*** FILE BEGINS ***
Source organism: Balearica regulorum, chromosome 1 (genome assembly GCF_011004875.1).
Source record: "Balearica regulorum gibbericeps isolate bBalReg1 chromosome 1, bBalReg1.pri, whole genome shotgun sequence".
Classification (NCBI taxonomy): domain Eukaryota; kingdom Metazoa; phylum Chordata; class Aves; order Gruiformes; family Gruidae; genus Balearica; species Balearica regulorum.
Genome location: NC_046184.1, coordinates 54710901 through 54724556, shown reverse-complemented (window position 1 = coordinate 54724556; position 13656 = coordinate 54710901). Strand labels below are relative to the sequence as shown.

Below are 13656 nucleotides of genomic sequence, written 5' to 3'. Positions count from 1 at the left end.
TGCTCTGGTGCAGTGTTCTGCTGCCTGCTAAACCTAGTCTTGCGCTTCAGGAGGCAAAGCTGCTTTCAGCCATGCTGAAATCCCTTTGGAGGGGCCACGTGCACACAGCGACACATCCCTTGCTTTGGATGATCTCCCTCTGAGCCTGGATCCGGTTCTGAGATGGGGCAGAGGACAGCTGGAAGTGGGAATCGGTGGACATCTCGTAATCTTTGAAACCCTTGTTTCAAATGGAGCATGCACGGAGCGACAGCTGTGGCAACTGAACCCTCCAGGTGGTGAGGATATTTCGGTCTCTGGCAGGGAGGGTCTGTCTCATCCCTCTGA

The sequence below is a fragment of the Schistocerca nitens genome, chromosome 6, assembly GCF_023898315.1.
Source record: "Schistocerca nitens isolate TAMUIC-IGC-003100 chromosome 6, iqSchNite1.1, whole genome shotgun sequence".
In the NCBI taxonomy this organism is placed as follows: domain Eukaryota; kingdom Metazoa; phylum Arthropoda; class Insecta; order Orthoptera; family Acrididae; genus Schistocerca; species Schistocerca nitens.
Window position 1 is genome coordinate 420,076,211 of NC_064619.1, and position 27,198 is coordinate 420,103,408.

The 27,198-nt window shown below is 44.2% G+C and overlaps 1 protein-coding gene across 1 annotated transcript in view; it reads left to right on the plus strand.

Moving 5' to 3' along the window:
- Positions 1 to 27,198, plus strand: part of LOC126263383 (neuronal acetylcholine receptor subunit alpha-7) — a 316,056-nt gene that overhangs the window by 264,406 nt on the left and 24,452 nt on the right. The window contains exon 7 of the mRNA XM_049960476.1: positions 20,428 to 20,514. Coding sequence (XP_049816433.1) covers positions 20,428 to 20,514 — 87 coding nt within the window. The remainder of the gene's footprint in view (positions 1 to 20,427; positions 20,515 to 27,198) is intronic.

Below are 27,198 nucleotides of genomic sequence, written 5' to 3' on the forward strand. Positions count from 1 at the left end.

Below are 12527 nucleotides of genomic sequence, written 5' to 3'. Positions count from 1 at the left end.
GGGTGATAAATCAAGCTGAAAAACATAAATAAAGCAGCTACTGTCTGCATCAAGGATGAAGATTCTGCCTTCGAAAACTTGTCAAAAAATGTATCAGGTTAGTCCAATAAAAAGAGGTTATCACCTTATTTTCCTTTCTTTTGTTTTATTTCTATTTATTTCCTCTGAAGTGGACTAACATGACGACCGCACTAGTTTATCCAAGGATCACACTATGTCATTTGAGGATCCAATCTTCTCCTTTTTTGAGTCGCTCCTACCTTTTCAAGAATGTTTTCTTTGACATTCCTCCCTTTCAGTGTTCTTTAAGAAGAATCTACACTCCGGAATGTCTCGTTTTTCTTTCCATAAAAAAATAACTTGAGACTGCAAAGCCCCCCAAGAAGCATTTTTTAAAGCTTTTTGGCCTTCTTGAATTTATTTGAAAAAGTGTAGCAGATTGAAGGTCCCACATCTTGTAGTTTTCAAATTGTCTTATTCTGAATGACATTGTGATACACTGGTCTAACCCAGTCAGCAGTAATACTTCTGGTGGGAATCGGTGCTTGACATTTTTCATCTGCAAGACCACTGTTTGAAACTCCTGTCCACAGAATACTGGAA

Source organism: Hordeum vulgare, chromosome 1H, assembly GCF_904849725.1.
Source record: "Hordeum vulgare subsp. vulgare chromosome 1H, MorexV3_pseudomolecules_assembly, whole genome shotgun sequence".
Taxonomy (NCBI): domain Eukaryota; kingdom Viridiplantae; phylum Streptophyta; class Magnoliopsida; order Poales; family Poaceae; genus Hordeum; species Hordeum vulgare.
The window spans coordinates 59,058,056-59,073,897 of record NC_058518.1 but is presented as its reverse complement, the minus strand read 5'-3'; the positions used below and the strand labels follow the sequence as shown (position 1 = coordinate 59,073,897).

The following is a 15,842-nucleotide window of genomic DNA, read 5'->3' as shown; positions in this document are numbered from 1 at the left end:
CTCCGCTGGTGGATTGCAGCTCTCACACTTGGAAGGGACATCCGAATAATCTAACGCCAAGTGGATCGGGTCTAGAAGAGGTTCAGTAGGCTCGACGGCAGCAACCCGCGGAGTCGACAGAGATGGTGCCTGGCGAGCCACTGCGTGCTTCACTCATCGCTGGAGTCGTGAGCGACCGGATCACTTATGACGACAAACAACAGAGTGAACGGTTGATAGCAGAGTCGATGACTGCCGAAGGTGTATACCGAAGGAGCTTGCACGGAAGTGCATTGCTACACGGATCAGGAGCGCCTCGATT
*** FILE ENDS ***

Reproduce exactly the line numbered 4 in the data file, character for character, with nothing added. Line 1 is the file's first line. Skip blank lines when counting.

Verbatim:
Genome location: NC_046184.1, coordinates 54710901 through 54724556, shown reverse-complemented (window position 1 = coordinate 54724556; position 13656 = coordinate 54710901). Strand labels below are relative to the sequence as shown.